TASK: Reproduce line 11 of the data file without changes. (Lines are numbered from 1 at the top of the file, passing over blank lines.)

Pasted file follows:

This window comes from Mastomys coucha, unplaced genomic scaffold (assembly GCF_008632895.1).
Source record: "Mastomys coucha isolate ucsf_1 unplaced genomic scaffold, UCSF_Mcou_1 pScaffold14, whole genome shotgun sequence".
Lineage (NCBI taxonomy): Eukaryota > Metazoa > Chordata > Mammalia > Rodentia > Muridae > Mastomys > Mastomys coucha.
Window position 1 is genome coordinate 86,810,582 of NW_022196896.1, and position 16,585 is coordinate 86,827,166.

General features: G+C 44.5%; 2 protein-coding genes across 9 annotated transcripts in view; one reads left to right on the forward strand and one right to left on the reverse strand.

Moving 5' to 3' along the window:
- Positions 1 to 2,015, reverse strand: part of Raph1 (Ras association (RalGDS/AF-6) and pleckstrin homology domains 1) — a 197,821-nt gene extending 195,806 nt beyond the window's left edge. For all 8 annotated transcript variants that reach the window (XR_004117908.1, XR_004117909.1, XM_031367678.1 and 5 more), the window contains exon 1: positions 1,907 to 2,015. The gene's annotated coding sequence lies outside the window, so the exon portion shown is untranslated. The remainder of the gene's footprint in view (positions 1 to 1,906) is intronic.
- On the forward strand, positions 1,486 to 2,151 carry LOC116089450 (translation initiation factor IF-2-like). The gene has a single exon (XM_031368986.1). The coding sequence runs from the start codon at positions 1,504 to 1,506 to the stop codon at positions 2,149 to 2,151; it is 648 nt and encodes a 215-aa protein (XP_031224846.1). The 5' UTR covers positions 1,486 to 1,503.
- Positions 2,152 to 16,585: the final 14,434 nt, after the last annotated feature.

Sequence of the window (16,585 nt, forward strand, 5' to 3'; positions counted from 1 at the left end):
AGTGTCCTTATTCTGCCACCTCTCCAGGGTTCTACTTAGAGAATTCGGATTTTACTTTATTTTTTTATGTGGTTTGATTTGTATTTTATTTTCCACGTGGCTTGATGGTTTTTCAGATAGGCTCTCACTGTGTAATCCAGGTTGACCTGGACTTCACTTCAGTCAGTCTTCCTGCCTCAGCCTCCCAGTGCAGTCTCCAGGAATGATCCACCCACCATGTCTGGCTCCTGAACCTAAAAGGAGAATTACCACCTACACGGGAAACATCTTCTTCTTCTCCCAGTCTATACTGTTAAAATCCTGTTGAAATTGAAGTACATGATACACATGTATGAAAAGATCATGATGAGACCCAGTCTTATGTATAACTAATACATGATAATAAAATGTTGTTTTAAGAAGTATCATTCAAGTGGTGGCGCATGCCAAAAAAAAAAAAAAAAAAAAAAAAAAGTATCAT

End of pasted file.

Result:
AGTGTCCTTATTCTGCCACCTCTCCAGGGTTCTACTTAGAGAATTCGGATTTTACTTTATTTTTTTATGTGGTTTGATTTGTATTTTATTTTCCACGTGGCTTGATGGTTTTTCAGATAGGCTCTCACTGTGTAATCCAGGTTGACCTGGACTTCACTTCAGTCAGTCTTCCTGCCTCAGCCTCCCAGTGCAGTCTCCAGGAATGATCCACCCACCATGTCTGGCTCCTGAACCTAAAAGGAGAATTACCACCTACACGGGAAACATCTTCTTCTTCTCCCAGTCTATACTGTTAAAATCCTGTTGAAATTGAAGTACATGATACACATGTATGAAAAGATCATGATGAGACCCAGTCTTATGTATAACTAATACATGATAATAAAATGTTGTTTTAAGAAGTATCATTCAAGTGGTGGCGCATGCCAAAAAAAAAAAAAAAAAAAAAAAAAAGTATCAT